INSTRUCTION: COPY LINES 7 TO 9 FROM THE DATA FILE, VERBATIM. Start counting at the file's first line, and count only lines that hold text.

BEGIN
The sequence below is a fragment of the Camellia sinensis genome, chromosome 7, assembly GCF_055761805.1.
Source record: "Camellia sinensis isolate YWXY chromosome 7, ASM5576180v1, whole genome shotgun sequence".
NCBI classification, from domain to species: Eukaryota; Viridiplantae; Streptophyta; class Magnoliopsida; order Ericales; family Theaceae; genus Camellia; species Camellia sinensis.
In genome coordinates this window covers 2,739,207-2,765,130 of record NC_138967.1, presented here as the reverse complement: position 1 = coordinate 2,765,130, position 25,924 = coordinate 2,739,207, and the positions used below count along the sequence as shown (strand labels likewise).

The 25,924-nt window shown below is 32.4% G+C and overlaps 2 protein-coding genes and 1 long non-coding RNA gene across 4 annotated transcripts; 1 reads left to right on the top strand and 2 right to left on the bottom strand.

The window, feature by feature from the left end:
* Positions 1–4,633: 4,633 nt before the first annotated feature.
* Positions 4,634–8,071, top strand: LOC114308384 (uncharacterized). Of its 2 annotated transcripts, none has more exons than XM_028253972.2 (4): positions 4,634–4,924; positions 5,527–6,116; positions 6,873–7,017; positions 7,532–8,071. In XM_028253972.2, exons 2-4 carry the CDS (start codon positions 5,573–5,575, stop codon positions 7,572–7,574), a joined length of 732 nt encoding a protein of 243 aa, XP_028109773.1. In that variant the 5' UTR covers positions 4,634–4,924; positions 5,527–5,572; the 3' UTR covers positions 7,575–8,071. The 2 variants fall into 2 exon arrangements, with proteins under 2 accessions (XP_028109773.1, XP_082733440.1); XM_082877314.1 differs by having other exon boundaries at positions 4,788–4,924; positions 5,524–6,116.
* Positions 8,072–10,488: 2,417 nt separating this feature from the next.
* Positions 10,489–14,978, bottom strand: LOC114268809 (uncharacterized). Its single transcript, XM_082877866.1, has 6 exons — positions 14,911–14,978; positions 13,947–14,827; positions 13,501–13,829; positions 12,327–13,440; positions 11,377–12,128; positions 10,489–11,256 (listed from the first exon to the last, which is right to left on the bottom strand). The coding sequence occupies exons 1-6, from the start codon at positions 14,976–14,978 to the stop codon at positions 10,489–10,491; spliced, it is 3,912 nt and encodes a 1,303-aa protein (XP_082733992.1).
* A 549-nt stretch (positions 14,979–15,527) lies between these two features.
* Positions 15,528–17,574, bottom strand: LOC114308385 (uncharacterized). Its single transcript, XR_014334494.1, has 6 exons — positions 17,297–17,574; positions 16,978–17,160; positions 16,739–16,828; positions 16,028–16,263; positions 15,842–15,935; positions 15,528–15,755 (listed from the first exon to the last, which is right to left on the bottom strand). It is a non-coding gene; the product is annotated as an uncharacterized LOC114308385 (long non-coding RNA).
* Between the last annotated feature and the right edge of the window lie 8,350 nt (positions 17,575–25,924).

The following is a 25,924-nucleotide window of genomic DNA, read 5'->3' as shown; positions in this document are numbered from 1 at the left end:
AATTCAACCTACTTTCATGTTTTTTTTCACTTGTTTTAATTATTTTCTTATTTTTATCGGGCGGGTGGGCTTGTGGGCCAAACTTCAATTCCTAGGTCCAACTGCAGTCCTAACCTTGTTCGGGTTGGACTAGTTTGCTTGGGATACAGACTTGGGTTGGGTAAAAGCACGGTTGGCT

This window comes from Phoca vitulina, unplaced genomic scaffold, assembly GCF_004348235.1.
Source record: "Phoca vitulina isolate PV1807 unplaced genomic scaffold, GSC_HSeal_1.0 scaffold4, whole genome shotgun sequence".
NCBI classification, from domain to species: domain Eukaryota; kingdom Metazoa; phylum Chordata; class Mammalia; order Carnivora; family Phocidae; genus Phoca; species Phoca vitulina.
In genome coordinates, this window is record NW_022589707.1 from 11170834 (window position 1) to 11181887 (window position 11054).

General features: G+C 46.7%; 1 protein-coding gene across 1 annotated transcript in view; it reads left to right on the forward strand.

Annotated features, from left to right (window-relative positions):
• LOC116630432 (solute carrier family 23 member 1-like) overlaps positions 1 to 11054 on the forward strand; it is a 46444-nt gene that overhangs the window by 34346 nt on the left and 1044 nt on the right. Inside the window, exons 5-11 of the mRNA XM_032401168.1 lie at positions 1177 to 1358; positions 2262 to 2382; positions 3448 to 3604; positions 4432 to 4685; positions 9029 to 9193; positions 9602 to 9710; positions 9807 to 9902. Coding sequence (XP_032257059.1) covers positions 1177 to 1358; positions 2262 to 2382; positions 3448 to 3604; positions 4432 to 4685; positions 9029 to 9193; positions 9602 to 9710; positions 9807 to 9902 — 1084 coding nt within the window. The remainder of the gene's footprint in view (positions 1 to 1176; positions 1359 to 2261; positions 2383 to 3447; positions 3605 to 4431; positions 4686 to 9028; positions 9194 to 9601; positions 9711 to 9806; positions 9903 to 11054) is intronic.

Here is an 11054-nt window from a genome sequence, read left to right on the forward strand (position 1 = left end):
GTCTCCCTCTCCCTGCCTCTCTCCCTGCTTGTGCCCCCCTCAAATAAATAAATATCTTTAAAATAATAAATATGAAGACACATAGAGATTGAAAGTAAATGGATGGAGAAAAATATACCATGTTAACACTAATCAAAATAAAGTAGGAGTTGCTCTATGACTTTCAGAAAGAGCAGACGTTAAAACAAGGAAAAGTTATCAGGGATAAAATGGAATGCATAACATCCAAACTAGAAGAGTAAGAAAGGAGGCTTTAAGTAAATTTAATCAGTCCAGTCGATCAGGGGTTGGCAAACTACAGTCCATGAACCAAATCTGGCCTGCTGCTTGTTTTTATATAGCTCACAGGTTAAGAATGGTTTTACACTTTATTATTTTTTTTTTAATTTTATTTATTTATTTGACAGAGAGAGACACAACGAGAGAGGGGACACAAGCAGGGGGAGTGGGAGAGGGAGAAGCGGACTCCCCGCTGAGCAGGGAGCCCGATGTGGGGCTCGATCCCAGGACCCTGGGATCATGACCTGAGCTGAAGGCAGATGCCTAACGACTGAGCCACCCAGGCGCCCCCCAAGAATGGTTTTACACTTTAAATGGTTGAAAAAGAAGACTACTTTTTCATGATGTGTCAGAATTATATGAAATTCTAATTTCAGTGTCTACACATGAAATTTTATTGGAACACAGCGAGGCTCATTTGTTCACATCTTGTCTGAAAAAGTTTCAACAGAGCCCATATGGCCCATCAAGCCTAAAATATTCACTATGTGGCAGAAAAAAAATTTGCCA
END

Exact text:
* Positions 1–4,633: 4,633 nt before the first annotated feature.
* Positions 4,634–8,071, top strand: LOC114308384 (uncharacterized). Of its 2 annotated transcripts, none has more exons than XM_028253972.2 (4): positions 4,634–4,924; positions 5,527–6,116; positions 6,873–7,017; positions 7,532–8,071. In XM_028253972.2, exons 2-4 carry the CDS (start codon positions 5,573–5,575, stop codon positions 7,572–7,574), a joined length of 732 nt encoding a protein of 243 aa, XP_028109773.1. In that variant the 5' UTR covers positions 4,634–4,924; positions 5,527–5,572; the 3' UTR covers positions 7,575–8,071. The 2 variants fall into 2 exon arrangements, with proteins under 2 accessions (XP_028109773.1, XP_082733440.1); XM_082877314.1 differs by having other exon boundaries at positions 4,788–4,924; positions 5,524–6,116.
* Positions 8,072–10,488: 2,417 nt separating this feature from the next.